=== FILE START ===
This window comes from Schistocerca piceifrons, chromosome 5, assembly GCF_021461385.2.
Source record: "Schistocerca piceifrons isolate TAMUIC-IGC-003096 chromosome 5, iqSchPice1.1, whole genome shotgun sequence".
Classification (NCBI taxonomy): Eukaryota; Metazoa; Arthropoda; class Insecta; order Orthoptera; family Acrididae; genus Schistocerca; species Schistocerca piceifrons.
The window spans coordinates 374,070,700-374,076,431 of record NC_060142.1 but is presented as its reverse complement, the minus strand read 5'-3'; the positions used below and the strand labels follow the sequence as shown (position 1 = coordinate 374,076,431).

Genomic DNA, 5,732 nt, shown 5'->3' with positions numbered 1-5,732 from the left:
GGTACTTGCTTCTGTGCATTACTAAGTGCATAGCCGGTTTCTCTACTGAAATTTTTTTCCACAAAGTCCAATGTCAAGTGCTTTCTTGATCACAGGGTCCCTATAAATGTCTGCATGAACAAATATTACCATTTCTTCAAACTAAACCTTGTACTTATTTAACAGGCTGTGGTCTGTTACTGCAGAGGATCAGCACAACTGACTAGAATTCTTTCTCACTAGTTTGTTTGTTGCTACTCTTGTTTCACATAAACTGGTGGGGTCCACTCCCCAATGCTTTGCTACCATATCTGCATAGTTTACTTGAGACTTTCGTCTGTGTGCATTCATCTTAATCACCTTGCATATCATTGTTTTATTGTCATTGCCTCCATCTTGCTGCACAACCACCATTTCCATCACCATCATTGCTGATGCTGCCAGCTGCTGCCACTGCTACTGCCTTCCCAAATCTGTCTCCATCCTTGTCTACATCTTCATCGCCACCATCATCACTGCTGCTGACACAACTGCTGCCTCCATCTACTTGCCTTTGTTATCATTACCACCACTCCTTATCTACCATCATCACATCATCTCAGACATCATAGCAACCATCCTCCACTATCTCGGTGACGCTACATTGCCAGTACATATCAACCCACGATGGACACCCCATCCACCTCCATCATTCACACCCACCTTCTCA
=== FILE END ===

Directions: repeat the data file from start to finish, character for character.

This window comes from Schistocerca piceifrons, chromosome 5, assembly GCF_021461385.2.
Source record: "Schistocerca piceifrons isolate TAMUIC-IGC-003096 chromosome 5, iqSchPice1.1, whole genome shotgun sequence".
Classification (NCBI taxonomy): Eukaryota; Metazoa; Arthropoda; class Insecta; order Orthoptera; family Acrididae; genus Schistocerca; species Schistocerca piceifrons.
The window spans coordinates 374,070,700-374,076,431 of record NC_060142.1 but is presented as its reverse complement, the minus strand read 5'-3'; the positions used below and the strand labels follow the sequence as shown (position 1 = coordinate 374,076,431).

Genomic DNA, 5,732 nt, shown 5'->3' with positions numbered 1-5,732 from the left:
GGTACTTGCTTCTGTGCATTACTAAGTGCATAGCCGGTTTCTCTACTGAAATTTTTTTCCACAAAGTCCAATGTCAAGTGCTTTCTTGATCACAGGGTCCCTATAAATGTCTGCATGAACAAATATTACCATTTCTTCAAACTAAACCTTGTACTTATTTAACAGGCTGTGGTCTGTTACTGCAGAGGATCAGCACAACTGACTAGAATTCTTTCTCACTAGTTTGTTTGTTGCTACTCTTGTTTCACATAAACTGGTGGGGTCCACTCCCCAATGCTTTGCTACCATATCTGCATAGTTTACTTGAGACTTTCGTCTGTGTGCATTCATCTTAATCACCTTGCATATCATTGTTTTATTGTCATTGCCTCCATCTTGCTGCACAACCACCATTTCCATCACCATCATTGCTGATGCTGCCAGCTGCTGCCACTGCTACTGCCTTCCCAAATCTGTCTCCATCCTTGTCTACATCTTCATCGCCACCATCATCACTGCTGCTGACACAACTGCTGCCTCCATCTACTTGCCTTTGTTATCATTACCACCACTCCTTATCTACCATCATCACATCATCTCAGACATCATAGCAACCATCCTCCACTATCTCGGTGACGCTACATTGCCAGTACATATCAACCCACGATGGACACCCCATCCACCTCCATCATTCACACCCACCTTCTCA